Kramar did not comment on any of this. They did not respond to the questions we sent them by email regarding their relationship and business dealings with the former director of the UIO BiH. They only later told us in a phone call that they would respond to the email if they wished. However, the responses did not come until the conclusion of this story.

“Miro Džakula, along with his associates, has damaged the state for tens of millions of BAM, and we can only guess at his wealth. The fact is that Džakula has a lot of money today and he invests it in real estate”, concludes our protected witness.


The extent and manner of Džakula’s real estate investments are evidenced by the land registry extracts in Valter’s possession. In his own name in the Municipality of Slivno, in the village of Komarna, he co-owns two plots of land (pastures) measuring 309 and 328 square meters. He shares the co-ownership equally with Dragan Knežević.

Miro Džakula and Dragan Knežević are also listed as co-owners of one-fifth of a residential building measuring 118 square meters in Komarna.

Komarna is an idyllic place on the Adriatic coast, with around 150 permanent residents. However, it is becoming increasingly popular among tourists because it now offers a spectacular view of the Pelješac Bridge. This bridge can be seen from Džakula’s apartment in this newly built villa, where the surname “Džakula” on the mailbox is not far from the surname “Knežević”. In fact, it’s right next to it.

Once again, the Knežević family, who are closely connected to Džakula, as confirmed by witnesses on the ground for Valter. This is a family that co-owns a construction company in Čapljina called DD Graditeljstvo Ltd. Dragan Knežević is a co-owner of the company.

Džakula, Dragan Knežević, Božo Knežević (director of DD Graditeljstvo Ltd.), Snježana Knežević, and others are also listed as co-owners of a plot of land measuring 111 square meters, with a house measuring 64 square meters.

Likewise, there is the largest property of all in Komarna, a residential one measuring 218 square meters, of which Džakula owns one-fifth (approximately 44 square meters), which could serve as a decent vacation apartment for rental purposes. Naturally, Dragan Knežević is also a co-owner.

Photo: From Džakula’s luxurious apartment in Komarna, the Pelješac Bridge is visible in close proximity.

In response to our questions about business relationships with Džakula and joint properties that we sent via email, Dragan Knežević, co-owner of Graditeljstvo, responds that he and Džakula are “not business partners”, stating everything that is already known to us and documented, including that they are co-owners of 1/6 of a house in Komarna.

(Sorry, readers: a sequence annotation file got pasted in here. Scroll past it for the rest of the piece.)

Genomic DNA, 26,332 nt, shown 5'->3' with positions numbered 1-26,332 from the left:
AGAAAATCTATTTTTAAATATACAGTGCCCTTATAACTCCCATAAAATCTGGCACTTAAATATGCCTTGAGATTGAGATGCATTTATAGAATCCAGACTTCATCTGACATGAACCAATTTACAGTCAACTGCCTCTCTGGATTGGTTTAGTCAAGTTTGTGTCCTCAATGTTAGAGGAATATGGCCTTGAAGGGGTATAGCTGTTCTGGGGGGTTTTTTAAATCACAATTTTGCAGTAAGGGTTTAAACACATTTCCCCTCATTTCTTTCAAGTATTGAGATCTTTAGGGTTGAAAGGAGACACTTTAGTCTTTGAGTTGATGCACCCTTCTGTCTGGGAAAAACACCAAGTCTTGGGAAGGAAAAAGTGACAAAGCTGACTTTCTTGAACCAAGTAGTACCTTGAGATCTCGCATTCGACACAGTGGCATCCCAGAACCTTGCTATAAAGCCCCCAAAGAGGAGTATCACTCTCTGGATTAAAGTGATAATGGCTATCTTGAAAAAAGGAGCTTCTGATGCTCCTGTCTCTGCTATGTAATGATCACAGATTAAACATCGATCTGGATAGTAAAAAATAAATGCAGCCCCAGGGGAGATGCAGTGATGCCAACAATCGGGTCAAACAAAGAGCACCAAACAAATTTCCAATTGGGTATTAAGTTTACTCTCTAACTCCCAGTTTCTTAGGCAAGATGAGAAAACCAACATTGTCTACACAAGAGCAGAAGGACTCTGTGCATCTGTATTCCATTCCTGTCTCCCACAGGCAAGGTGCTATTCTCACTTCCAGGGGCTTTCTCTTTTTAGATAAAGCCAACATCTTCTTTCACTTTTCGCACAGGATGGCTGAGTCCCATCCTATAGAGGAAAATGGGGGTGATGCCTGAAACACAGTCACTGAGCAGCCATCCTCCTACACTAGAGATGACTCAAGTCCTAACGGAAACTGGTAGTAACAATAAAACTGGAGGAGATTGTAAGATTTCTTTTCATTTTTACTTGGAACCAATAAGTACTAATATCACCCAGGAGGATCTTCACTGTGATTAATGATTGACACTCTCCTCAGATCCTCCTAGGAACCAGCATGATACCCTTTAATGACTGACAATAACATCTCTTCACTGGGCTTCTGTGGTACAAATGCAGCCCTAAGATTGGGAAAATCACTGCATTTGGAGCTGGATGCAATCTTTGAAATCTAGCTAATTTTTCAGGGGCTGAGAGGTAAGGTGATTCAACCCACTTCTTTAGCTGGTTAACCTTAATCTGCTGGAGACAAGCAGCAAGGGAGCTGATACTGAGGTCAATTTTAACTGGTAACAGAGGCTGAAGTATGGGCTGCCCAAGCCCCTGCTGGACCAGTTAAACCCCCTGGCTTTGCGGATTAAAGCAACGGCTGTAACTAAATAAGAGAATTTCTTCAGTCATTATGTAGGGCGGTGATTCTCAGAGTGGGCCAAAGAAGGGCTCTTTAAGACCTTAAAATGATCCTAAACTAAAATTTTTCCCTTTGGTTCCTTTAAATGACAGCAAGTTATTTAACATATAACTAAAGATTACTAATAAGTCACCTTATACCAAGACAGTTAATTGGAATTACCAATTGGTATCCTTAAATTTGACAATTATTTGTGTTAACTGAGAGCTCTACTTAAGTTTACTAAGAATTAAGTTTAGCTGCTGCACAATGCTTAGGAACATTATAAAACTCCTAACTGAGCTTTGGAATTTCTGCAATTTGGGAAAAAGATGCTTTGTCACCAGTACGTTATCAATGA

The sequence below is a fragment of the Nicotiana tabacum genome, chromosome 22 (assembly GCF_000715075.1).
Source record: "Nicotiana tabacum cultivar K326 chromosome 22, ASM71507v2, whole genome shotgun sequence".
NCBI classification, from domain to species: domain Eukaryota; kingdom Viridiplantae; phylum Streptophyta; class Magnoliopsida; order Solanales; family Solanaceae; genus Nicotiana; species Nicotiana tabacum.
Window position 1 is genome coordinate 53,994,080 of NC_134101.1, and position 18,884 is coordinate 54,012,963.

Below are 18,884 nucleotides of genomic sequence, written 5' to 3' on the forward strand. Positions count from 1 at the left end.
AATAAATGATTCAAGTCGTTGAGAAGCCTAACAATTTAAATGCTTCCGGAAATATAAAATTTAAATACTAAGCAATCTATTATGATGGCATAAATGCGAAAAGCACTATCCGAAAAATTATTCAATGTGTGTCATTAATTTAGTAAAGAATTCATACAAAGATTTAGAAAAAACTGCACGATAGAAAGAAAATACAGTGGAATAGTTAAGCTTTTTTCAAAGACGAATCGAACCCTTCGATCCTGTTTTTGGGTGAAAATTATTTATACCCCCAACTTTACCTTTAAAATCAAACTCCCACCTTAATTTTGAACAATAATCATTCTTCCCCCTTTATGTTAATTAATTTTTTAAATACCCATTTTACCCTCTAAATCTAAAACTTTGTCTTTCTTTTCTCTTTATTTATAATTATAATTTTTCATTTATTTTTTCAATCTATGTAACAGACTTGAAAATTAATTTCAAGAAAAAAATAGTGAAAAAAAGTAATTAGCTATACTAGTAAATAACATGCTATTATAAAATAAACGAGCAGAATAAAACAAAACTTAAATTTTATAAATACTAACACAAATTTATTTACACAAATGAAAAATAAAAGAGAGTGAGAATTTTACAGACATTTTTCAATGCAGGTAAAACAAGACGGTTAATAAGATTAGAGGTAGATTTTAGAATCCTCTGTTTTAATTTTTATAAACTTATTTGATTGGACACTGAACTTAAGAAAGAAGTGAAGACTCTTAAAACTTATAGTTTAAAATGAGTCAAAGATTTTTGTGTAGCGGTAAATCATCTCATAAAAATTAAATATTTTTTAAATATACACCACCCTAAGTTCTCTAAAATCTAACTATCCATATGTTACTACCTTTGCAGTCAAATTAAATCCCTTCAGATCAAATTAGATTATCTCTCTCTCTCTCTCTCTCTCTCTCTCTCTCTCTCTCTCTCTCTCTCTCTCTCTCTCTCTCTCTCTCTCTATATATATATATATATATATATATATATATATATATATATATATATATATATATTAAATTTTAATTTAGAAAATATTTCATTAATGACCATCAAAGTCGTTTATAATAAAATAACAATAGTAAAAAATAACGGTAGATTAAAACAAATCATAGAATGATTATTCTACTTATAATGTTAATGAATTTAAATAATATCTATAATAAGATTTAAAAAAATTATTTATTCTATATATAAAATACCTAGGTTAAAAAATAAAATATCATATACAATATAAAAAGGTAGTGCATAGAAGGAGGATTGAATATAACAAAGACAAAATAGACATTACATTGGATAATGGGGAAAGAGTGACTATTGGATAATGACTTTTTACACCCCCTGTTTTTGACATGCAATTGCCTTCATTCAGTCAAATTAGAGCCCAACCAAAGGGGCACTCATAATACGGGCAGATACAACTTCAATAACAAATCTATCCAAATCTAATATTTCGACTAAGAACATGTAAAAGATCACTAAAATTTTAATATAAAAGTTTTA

“The residential house has been under construction since 2009 and has not yet reached the phase of condominium conversion. We are co-owners of a building plot of 320 square meters in a ratio of 1/2, as visible in the land registry that you possess, where nothing controversial can be seen. We are not business partners but co-owners of the property”, replied Dragan Knežević, thus confirming our claims.

Knežević further states that Graditeljstvo Ltd. is a joint-stock company and that he is a co-owner (Darko Matić being the other, editor’s note), stating that Džakula is neither “owner, co-owner, shareholder, nor buyer of apartments in their buildings”, and threatening Valter that if we publish different information, they will respond “according to the law”.

Perhaps Miro Džakula is not the formal buyer, as he bought the apartments in those buildings for his children – and they are registered under family members. Among other things, the buildings you see were built by Knežević’s Graditeljstvo.

In Čapljina, Miro Džakula is also registered as the owner of a house measuring 102 square meters and a yard of 236 square meters, as well as the owner of a field measuring 2,340 square meters. His son, Ivo Džakula, owns a commercial space of 35 square meters in Čapljina.

This is only a part of Džakula’s real estate empire, the part we managed to document with land registry extracts. But this is far from the end, as all our witnesses mention a house in Hvar and two apartments in Zagreb. It is not known to whom these properties are registered. In addition to all these villas, apartments, houses, and condos, Džakula also owns commercial spaces, and his family’s ownership also includes his son’s apartment in Mostar.

By rough estimates, Džakula is now worth around 50 million BAM.

Over several weeks, Valter tried repeatedly to contact Miro Džakula, sending him questions via email and calling the available phone numbers, but he ignored every attempt to hear his side of the story. Finally, an unknown voice answered our last available phone number, claiming not to be Miro Džakula and refusing to say anything.